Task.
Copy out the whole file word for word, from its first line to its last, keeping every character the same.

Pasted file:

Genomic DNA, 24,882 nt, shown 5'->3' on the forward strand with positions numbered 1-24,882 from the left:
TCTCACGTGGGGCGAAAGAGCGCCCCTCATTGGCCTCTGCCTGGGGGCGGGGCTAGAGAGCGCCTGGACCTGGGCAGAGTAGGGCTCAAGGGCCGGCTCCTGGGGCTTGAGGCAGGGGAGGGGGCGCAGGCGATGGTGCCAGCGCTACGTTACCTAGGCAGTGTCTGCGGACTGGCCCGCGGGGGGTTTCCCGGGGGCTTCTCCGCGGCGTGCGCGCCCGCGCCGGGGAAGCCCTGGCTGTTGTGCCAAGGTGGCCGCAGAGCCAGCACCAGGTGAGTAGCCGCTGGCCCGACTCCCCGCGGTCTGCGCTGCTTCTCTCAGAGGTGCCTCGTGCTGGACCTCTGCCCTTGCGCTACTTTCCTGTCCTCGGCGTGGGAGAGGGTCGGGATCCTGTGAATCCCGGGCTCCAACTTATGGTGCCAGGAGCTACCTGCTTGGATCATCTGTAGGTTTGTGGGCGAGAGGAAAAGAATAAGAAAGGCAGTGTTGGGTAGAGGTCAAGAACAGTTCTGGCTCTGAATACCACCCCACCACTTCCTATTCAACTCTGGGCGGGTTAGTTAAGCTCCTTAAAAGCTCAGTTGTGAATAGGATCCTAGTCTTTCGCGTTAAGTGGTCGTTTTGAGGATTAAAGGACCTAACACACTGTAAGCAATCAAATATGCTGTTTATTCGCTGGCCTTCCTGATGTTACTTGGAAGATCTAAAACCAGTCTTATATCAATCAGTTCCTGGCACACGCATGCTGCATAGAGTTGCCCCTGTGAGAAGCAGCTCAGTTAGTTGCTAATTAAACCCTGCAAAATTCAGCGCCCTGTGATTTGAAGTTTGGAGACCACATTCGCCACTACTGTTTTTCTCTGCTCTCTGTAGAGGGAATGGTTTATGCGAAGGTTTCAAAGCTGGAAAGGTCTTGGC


Genomic DNA, 24,882 nt, shown 5'->3' on the forward strand with positions numbered 1-24,882 from the left:
TCTCACGTGGGGCGAAAGAGCGCCCCTCATTGGCCTCTGCCTGGGGGCGGGGCTAGAGAGCGCCTGGACCTGGGCAGAGTAGGGCTCAAGGGCCGGCTCCTGGGGCTTGAGGCAGGGGAGGGGGCGCAGGCGATGGTGCCAGCGCTACGTTACCTAGGCAGTGTCTGCGGACTGGCCCGCGGGGGGTTTCCCGGGGGCTTCTCCGCGGCGTGCGCGCCCGCGCCGGGGAAGCCCTGGCTGTTGTGCCAAGGTGGCCGCAGAGCCAGCACCAGGTGAGTAGCCGCTGGCCCGACTCCCCGCGGTCTGCGCTGCTTCTCTCAGAGGTGCCTCGTGCTGGACCTCTGCCCTTGCGCTACTTTCCTGTCCTCGGCGTGGGAGAGGGTCGGGATCCTGTGAATCCCGGGCTCCAACTTATGGTGCCAGGAGCTACCTGCTTGGATCATCTGTAGGTTTGTGGGCGAGAGGAAAAGAATAAGAAAGGCAGTGTTGGGTAGAGGTCAAGAACAGTTCTGGCTCTGAATACCACCCCACCACTTCCTATTCAACTCTGGGCGGGTTAGTTAAGCTCCTTAAAAGCTCAGTTGTGAATAGGATCCTAGTCTTTCGCGTTAAGTGGTCGTTTTGAGGATTAAAGGACCTAACACACTGTAAGCAATCAAATATGCTGTTTATTCGCTGGCCTTCCTGATGTTACTTGGAAGATCTAAAACCAGTCTTATATCAATCAGTTCCTGGCACACGCATGCTGCATAGAGTTGCCCCTGTGAGAAGCAGCTCAGTTAGTTGCTAATTAAACCCTGCAAAATTCAGCGCCCTGTGATTTGAAGTTTGGAGACCACATTCGCCACTACTGTTTTTCTCTGCTCTCTGTAGAGGGAATGGTTTATGCGAAGGTTTCAAAGCTGGAAAGGTCTTGGC